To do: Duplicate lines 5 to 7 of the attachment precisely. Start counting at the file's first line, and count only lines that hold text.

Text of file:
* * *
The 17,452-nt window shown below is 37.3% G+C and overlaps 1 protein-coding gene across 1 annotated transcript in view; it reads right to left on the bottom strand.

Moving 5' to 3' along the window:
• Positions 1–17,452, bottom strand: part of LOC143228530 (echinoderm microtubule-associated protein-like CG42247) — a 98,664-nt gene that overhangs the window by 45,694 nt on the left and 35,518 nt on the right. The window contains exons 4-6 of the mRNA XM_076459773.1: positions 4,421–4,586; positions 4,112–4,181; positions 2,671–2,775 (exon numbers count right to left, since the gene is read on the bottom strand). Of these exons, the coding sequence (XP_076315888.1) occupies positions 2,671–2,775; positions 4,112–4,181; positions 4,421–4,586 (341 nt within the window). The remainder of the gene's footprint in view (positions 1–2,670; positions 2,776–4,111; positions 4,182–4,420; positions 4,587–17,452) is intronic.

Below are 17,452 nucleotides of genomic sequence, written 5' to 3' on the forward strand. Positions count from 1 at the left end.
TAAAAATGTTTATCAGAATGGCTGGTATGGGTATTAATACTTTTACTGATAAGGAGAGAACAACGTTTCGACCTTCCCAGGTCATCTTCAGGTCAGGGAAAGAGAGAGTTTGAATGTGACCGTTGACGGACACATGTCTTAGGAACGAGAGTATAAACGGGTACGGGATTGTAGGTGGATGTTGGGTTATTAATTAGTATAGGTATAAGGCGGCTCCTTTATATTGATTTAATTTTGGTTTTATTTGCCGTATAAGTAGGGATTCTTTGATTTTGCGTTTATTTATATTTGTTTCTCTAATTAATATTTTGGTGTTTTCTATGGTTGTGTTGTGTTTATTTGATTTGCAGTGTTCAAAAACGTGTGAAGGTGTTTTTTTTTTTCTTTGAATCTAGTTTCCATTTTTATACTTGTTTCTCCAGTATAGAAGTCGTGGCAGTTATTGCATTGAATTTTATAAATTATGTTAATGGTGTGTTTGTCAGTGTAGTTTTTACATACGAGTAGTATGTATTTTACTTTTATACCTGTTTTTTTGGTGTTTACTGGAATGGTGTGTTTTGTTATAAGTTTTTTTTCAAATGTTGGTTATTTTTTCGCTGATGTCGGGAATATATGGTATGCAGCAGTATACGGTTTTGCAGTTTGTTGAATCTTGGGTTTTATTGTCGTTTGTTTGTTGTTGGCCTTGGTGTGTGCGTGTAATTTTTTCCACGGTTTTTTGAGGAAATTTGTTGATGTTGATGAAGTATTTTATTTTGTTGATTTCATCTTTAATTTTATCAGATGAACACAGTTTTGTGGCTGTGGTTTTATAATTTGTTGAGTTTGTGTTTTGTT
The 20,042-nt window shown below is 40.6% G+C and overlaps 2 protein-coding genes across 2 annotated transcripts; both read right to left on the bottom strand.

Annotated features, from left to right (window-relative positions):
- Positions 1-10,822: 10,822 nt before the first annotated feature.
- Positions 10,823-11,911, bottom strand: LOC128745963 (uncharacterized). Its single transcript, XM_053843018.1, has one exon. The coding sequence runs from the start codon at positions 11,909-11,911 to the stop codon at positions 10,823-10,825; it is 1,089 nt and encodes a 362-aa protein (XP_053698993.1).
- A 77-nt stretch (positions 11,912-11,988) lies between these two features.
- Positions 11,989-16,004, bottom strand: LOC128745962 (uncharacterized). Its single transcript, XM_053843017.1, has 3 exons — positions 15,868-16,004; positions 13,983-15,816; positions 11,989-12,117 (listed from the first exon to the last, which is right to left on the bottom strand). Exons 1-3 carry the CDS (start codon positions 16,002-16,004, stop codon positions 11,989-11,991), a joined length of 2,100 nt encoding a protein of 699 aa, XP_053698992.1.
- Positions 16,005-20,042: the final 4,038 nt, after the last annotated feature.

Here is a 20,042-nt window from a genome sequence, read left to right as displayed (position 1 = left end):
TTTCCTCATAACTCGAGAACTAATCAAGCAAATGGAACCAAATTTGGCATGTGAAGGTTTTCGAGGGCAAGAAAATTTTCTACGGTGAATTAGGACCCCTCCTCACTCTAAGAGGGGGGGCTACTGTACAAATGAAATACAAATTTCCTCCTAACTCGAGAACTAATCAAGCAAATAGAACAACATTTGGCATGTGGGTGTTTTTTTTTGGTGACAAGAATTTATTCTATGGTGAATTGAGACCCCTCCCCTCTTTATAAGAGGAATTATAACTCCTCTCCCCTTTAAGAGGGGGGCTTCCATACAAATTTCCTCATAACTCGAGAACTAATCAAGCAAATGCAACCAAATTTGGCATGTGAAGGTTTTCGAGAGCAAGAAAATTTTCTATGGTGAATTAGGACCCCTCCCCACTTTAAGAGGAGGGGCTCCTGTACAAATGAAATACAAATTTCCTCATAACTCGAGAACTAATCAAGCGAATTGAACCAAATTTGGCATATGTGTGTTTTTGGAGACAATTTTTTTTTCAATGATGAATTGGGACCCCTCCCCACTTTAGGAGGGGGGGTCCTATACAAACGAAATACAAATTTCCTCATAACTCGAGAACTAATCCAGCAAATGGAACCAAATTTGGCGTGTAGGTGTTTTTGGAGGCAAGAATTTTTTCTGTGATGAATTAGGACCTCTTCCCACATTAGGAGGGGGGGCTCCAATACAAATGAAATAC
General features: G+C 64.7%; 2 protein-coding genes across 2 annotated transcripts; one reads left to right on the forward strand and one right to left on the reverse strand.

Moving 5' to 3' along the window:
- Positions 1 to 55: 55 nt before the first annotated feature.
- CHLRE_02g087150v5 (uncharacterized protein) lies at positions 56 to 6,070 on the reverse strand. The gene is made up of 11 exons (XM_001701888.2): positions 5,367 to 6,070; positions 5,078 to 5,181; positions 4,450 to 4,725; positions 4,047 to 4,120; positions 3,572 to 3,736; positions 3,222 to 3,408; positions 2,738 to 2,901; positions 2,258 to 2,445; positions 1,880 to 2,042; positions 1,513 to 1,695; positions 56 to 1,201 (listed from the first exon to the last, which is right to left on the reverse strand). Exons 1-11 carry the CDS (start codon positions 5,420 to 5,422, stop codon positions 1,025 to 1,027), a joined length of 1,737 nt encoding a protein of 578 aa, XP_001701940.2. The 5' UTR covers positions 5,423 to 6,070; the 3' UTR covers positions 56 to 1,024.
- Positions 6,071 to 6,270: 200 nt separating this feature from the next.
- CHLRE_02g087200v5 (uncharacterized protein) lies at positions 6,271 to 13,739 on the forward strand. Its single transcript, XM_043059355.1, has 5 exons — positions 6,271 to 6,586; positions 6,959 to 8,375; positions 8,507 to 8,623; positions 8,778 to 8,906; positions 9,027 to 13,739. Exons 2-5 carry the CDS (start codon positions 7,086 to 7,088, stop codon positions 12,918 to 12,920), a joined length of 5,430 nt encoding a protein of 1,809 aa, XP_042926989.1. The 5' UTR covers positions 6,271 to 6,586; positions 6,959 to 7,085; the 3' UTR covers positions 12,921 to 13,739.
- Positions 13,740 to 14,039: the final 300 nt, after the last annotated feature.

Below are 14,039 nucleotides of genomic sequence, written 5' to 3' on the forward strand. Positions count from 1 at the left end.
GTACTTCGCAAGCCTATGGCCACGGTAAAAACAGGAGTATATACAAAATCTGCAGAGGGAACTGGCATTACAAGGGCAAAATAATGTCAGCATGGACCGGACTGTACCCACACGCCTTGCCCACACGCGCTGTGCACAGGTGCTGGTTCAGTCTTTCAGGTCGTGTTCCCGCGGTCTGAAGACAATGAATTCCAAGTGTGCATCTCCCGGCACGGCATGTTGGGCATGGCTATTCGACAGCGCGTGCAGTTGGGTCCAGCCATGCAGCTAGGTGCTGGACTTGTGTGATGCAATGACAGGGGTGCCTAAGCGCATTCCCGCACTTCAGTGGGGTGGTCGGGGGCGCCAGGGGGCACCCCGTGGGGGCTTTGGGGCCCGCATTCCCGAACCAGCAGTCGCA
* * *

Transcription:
TAAAAATGTTTATCAGAATGGCTGGTATGGGTATTAATACTTTTACTGATAAGGAGAGAACAACGTTTCGACCTTCCCAGGTCATCTTCAGGTCAGGGAAAGAGAGAGTTTGAATGTGACCGTTGACGGACACATGTCTTAGGAACGAGAGTATAAACGGGTACGGGATTGTAGGTGGATGTTGGGTTATTAATTAGTATAGGTATAAGGCGGCTCCTTTATATTGATTTAATTTTGGTTTTATTTGCCGTATAAGTAGGGATTCTTTGATTTTGCGTTTATTTATATTTGTTTCTCTAATTAATATTTTGGTGTTTTCTATGGTTGTGTTGTGTTTATTTGATTTGCAGTGTTCAAAAACGTGTGAAGGTGTTTTTTTTTTTCTTTGAATCTAGTTTCCATTTTTATACTTGTTTCTCCAGTATAGAAGTCGTGGCAGTTATTGCATTGAATTTTATAAATTATGTTAATGGTGTGTTTGTCAGTGTAGTTTTTACATACGAGTAGTATGTATTTTACTTTTATACCTGTTTTTTTGGTGTTTACTGGAATGGTGTGTTTTGTTATAAGTTTTTTTTCAAATGTTGGTTATTTTTTCGCTGATGTCGGGAATATATGGTATGCAGCAGTATACGGTTTTGCAGTTTGTTGAATCTTGGGTTTTATTGTCGTTTGTTTGTTGTTGGCCTTGGTGTGTGCGTGTAATTTTTTCCACGGTTTTTTGAGGAAATTTGTTGATGTTGATGAAGTATTTTATTTTGTTGATTTCATCTTTAATTTTATCAGATGAACACAGTTTTGTGGCTGTGGTTTTATAATTTGTTGAGTTTGTGTTTTGTT
The 20,042-nt window shown below is 40.6% G+C and overlaps 2 protein-coding genes across 2 annotated transcripts; both read right to left on the bottom strand.

Annotated features, from left to right (window-relative positions):